I love documentaries for the same reason I hate reality television: everyone knows they’re being watched. It permeates everything. Every broad emotion, every word, every well-placed tear is unconvincingly choreographed to maximize our empathy for the subject. I love it, because people are such terrible actors. Not only do we still see them for who they are, we get to see who they think they ought to be in our eyes. Ego and superego battling on screen.
That dynamic informs The Overnighters in more ways than one. The film centers around Williston, North Dakota, where the recent oil boom has caused a massive employment spike rivaled only by a complementary spike in immigration. Poor blue-collar laborers from across the country have flocked to the promise of high-paying, low-barrier-to-entry jobs. When barriers to entry inevitably arise, they turn to Pastor Jay Reinke, whose “Overnighters” program allows them to sleep on his church grounds free of charge. Much to the chagrin of his holier-than-thou congregants. Not that they’d come out and say it explicitly — God, and the camera, are watching.
Of all the masks people hide behind, the Overnighters’ are the most empathetic: fresh haircuts, apologetic slips of profanity, lipservice to “the grace of God” when they really mean “thanks for the couch.” True hypocrisy is a luxury the poor can’t afford, and the Christian detractors are far more convincing in their imagined roles. Don’t get them wrong, it’s a wonderful ministry to help the poor! Praise Christ, serve the least of these, blessings and so forth. They’re just concerned, is all. Widows and lepers have a romantic King-James-ian sterility to them — but deadbeat baby-daddies and registered sex offenders? In their parking lot? Think of the children!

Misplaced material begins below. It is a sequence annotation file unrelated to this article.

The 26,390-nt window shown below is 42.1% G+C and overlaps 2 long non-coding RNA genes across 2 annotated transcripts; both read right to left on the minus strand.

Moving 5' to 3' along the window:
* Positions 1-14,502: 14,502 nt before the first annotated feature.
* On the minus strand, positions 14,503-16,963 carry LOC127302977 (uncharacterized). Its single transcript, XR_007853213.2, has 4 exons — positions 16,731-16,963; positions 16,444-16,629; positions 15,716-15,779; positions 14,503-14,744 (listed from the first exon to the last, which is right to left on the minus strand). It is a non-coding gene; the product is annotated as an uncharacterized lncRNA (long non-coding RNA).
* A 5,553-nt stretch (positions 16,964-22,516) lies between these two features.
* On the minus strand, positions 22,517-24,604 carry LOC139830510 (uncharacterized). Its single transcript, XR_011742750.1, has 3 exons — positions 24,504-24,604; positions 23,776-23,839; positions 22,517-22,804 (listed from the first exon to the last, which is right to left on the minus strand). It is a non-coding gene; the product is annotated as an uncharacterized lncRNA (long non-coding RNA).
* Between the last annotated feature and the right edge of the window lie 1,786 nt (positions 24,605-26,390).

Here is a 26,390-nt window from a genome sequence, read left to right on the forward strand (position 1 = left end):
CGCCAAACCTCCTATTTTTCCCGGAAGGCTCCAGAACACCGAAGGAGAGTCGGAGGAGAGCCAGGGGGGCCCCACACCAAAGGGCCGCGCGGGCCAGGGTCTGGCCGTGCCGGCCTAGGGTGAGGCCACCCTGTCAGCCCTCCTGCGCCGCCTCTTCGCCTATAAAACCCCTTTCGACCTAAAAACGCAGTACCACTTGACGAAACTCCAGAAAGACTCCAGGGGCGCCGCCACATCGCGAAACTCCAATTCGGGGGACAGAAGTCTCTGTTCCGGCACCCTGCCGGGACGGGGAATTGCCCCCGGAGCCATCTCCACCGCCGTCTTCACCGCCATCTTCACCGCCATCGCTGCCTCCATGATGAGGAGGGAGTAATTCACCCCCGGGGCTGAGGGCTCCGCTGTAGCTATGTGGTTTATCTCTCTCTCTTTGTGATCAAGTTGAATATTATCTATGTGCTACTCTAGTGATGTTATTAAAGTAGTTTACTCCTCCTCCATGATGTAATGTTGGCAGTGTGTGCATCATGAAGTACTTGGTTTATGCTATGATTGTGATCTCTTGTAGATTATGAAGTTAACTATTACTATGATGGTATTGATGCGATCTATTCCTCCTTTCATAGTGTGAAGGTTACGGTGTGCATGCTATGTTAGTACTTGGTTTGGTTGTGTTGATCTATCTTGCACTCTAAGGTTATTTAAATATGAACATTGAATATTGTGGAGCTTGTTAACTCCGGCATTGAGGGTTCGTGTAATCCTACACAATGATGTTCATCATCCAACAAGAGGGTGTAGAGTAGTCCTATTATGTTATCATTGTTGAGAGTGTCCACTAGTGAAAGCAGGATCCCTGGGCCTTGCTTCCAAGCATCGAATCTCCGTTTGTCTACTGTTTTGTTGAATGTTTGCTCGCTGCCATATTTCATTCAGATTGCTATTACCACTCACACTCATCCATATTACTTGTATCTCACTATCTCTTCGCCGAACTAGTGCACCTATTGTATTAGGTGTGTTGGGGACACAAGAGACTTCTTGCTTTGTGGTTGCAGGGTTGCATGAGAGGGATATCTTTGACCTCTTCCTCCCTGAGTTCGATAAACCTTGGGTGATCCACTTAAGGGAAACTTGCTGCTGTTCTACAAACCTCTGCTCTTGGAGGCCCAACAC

Reinke is hiding behind something too, and that complexity is what keeps this from being another weepy, finger-wagging morality tale. Wide-eyed and soft-spoken, his convictions are constantly at odds with his spine; through the funnel of “pastor” each glimmer of holy fire is reduced to a hunched, muted whimper. He knows exactly what sort of people his church is comprised of, but propriety won’t grant him the adjectives. Waging war without artillery, he’s left hunting for compromises: enforce stricter guidelines, omit details from the elders, keep the more “controversial” Overnighters in his own home or, sadly, send them packing. Whitewash every tomb. Strained relationships breed enemies on all sides, and he meets them all with the same cheery, loving disposition. A smile, a hand on the shoulder, a mostly-earnest laugh.
My Fundamentalist self would have seen his disposition as a Christlike joy in all circumstances. Today, I found it heartbreaking. It’s a portrait of a man who knows, deep down, that his worldview won’t survive this unbruised. That his love runs deeper than Christian platitudes, try as he may to conflate them. Doubt is the unspoken theme of the film: be it the American Dream or the Good News, everything is in flux. We first meet Pastor Jay as he’s ministering to his flock, greeting the sunrise with a cheery hymn. By the penultimate sunset, there are no hymns — and any reference to God sounds empty and perfunctory. When a meth addict misquotes “Psalms, no, Proverbs” to describe his sexual history as some frenetic demonic transaction, Pastor Jay feels no need to correct him. A stare, a pause, a vulnerable hug. “We’re both broken” he sobs, and it hurts to know how much he means it.
The Overnighters is a soulful ode to those who journey to any sort of Promised Land, only to find it doesn’t have room for them. It’s heart wrenching without being sentimental, damning without ever losing love for its subjects. It’s nothing but people, and it’s wonderful.
Get it on iTunes here